Saturday, January 14, 2012

Monetary pointer to economic inequity

Issues of economic equity have been brought to the fore by the various Occupy movements. But can we achieve economic equity by redistributing wealth through taxation? In a situation in which wealth distribution has been so badly skewed, that looks increasingly difficult. To discover the solution, we'll defer as usual to the ancients.

Before delving into economic equity, however, we need to understand the two key roles of money in ancient societies. A good place to start in understanding money is the book, Debt: The First 5,000 Years, written by, mind you, not an economist but a brilliant anthropologist, David Graeber. Another recommended reading is Credit and State Theories of Money by Randall Wray. Money, as we should be aware by now, is mostly credit, so a study of debt is effectively a study of money.

There are actually two roles that money has played over the ages. One is the use of money as an end in itself. This was the custom of  materialistic societies, accumulating wealth in the form of money, or rather credit. Money in these societies was used to generate more money. The other type of societies used money to facilitate economic exchange. Money in itself didn't serve any other purpose. Of course, the first group would also use money for economic exchange, only that money also carried the important function of wealth or capital accumulation.

In the first case, the societies knew the means of restoring economic equity to enable them to return to normalcy. With the second case, the societies who restricted money's role to economic exchange however did not suffer from economic inequity. So they were never bedevilled by any economic imbalance though their lives might not be as economically prosperous as those of the first case. Once we grasp this key concept, identifying the solution to an end-of-cycle crisis is straightforward. The only problem is whether the leaders have the guts to implement it.

Let's see how ancient societies accumulated wealth. Wealth can be only stored on a widespread scale if credit money is predominant. Even now, although paper money has no intrinsic value, no one would think of keeping large sums physically with them. The risk of being robbed or being subjected to the ravages of misfortune makes it too perilous to keep it in its physical form. Similarly, storing wealth as precious metals exposes yourself to the same kind of risk. Other forms of storage, such as land makes it hard to liquidate in time of need. So ancient societies ingeniously invented credit but this presupposed a strong state to ensure that both parties to the debt agreement upheld their part of the bargain. With credit, there's no limit to how much wealth you can accumulate.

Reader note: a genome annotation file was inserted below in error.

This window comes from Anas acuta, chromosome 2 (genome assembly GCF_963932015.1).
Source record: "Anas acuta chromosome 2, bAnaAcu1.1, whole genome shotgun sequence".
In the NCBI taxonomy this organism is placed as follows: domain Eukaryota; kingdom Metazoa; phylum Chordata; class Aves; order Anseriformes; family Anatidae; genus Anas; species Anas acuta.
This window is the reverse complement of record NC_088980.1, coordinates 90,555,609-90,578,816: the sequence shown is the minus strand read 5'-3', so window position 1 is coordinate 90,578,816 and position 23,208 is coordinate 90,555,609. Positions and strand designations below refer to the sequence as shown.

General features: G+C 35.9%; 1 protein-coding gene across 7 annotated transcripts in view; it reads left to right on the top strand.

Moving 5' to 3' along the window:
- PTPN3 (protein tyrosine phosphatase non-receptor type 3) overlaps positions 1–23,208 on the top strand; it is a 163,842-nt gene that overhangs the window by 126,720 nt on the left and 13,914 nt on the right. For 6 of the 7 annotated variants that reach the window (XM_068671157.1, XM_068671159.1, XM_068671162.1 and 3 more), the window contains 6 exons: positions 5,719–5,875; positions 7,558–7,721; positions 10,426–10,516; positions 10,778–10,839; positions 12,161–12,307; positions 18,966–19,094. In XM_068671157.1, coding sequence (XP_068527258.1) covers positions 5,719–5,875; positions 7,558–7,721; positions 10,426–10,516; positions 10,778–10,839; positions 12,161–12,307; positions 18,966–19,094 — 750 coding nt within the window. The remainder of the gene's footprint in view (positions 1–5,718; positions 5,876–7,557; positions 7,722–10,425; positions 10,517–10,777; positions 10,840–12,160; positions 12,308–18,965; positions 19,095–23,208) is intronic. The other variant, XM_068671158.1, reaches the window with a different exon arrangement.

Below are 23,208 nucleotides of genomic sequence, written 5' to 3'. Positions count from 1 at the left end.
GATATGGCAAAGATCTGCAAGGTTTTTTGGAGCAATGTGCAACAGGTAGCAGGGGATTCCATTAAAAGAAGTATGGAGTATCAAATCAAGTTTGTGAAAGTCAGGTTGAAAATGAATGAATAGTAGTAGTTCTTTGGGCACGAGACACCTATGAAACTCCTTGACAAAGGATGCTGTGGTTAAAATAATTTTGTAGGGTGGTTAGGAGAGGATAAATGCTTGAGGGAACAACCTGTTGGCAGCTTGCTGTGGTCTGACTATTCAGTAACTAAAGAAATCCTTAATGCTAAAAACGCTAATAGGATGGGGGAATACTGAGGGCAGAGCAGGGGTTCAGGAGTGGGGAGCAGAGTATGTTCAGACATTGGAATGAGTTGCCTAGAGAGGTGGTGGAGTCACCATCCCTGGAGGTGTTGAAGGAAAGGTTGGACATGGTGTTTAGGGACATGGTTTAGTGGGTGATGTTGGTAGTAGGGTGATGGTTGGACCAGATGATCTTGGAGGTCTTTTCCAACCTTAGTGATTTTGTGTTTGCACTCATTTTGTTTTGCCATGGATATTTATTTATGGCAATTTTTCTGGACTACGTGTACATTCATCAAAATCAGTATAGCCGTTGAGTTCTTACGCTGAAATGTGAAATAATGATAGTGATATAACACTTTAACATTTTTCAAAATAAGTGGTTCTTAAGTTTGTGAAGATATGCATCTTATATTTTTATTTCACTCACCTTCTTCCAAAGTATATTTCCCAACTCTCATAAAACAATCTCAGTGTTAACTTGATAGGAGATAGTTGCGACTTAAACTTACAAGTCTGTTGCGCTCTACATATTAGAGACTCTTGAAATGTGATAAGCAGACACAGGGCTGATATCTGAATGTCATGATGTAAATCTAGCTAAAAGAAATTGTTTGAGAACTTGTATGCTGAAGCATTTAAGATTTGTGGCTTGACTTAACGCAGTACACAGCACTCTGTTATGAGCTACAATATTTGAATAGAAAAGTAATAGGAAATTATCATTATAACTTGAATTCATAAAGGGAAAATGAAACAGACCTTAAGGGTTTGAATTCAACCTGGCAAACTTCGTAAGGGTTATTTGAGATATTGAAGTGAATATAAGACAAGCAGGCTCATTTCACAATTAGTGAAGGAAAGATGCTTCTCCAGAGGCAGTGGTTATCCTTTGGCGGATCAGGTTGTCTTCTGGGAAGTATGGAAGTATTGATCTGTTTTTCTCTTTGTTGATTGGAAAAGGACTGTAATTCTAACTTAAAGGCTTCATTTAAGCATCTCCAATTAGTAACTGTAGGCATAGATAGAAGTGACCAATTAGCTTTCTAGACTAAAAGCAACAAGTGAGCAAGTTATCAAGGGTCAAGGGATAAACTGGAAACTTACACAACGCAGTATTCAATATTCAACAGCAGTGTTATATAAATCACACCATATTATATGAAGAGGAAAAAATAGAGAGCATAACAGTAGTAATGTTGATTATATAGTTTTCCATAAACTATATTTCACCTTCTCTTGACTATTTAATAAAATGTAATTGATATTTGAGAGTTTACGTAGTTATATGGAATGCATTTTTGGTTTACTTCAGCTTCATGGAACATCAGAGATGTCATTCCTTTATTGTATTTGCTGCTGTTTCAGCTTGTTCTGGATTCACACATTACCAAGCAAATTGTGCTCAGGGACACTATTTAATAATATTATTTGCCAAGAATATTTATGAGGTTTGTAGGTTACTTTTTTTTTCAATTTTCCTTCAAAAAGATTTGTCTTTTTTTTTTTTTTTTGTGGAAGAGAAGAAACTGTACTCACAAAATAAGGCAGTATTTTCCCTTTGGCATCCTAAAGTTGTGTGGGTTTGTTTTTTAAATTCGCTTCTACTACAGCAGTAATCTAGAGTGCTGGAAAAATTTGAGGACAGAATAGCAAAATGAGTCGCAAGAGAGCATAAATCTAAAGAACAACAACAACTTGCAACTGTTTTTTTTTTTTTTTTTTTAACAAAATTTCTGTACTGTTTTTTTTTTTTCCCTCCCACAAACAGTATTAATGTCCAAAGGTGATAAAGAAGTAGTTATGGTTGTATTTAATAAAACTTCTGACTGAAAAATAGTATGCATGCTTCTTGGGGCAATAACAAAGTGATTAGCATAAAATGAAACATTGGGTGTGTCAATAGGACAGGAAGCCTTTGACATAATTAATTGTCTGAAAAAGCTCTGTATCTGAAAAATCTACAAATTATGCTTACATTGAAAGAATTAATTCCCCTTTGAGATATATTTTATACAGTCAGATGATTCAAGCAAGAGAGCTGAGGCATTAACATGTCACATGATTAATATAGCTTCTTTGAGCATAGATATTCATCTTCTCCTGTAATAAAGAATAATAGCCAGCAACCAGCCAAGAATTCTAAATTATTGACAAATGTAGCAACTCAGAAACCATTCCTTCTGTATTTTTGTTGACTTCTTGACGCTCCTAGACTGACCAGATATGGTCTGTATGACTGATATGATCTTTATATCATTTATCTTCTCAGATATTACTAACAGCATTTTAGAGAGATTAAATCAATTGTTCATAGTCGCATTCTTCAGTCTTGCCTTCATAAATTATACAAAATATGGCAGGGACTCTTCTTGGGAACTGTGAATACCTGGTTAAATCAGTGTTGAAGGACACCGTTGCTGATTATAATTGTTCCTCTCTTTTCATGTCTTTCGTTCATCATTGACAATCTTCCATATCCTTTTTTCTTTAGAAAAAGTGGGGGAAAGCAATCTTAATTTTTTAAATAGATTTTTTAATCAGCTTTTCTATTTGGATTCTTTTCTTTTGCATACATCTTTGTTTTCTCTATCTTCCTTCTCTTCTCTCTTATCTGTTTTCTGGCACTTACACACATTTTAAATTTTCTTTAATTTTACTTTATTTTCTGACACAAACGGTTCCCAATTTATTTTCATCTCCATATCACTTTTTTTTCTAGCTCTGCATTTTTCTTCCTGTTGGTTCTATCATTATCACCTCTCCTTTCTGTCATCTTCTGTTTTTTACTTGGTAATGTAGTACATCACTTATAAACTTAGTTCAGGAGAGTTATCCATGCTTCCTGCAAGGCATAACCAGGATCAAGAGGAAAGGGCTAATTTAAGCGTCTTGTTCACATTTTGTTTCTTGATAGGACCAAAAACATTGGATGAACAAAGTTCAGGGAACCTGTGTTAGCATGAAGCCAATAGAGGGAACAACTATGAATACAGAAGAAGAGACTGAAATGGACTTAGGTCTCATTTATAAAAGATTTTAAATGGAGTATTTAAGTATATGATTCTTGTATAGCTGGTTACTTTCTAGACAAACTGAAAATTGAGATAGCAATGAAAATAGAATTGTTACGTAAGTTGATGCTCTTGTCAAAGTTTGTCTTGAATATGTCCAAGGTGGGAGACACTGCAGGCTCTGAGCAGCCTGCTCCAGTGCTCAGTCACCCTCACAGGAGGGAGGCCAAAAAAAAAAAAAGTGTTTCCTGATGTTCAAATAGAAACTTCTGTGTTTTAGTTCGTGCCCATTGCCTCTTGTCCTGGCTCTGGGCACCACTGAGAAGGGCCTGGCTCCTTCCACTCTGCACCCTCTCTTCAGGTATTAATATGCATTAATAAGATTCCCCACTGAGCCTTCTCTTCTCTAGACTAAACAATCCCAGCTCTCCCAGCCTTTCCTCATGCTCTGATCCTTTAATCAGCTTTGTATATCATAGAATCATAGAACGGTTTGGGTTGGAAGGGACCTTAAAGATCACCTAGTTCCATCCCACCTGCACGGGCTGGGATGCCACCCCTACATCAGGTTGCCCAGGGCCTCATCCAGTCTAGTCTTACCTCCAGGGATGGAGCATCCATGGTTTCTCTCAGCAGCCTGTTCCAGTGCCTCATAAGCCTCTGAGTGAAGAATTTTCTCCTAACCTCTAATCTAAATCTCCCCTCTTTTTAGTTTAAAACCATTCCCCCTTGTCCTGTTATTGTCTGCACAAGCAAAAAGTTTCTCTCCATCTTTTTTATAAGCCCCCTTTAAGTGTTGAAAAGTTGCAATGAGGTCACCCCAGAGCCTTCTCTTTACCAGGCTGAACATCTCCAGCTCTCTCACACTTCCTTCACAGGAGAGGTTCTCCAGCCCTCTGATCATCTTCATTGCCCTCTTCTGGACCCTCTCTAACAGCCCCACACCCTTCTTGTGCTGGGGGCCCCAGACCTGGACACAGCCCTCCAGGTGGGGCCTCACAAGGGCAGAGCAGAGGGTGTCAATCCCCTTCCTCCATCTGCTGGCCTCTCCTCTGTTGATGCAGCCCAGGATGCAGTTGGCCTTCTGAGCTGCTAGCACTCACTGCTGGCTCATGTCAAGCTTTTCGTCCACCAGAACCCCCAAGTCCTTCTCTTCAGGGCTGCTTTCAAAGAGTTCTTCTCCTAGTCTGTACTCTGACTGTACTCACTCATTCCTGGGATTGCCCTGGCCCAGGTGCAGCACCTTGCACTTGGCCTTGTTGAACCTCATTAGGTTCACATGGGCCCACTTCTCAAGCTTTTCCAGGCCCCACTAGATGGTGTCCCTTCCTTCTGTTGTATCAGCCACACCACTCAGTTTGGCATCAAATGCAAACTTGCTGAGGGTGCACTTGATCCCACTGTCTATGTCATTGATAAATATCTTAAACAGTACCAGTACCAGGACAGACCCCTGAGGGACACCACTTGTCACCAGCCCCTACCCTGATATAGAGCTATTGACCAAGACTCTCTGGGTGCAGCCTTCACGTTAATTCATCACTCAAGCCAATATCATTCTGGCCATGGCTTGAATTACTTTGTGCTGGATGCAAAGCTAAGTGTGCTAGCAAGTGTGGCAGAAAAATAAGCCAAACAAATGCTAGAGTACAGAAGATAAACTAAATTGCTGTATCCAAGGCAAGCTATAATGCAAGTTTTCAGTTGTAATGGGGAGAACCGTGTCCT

The earliest civilisation that's known to employ credit is Mesopotamia. Credit was recorded using clay tablets sealed in clay envelopes. The envelopes would be broken on repayment. The envelopes could be used as money for settlement of economic exchange as the tablets were engraved with payments to the bearer. Mesopotamia also had gold but it was kept in the safest place, its temples. The temple priests issued loans on the strength of the temple gold, this being the earliest form of banking. Through this means, the gold didn't have to physically circulate.

The debts bore interest. Debt payday was harvest time. Should the harvest fail, the debts could not be paid. The state handled this debt crisis by annulling the debts during the spring New Year festival or whenever a new ruler was sworn in. Debtors' cultivation rights were also restored and those held as debt pledges released. The state could do this as it held absolute power; the notion of democracy was non-existent. In our modern civilisation, the government would defer, instead of solving, this crisis by lowering the interest rates or backstopping not the borrowers, but the creditors, through the socialising of debts. This would work for a time. Eventually the debts would catch up on the borrowers or in the latter case on the government as the government would eventually be paralysed by the sheer volume of debts.

How about the second type of societies where debts were not prevalent? The best elucidation, cited in Graeber's book, that superbly encapsulates in one paragraph the role of money in these societies originates from Al-Ghazali (1058-1111 AD), an Islamic sage:
Dirhams and dinars are not created for any particular purpose; they are useless by themselves; they are like stones. They are created to circulate from hand to hand, to govern and to facilitate transactions. They are symbols to know the value and grade of goods.
These societies did not practise usury. Although the Islamic societies during the Middle Ages are not considered ancient, one ancient society, Ancient Egypt before the Iron Age also did not impose interest on loans. It did not have to carry out debt annulment but just before its Late Period (732-30 BC), evidence of debt cancellation exists suggestive of credit accumulation and interest imposition.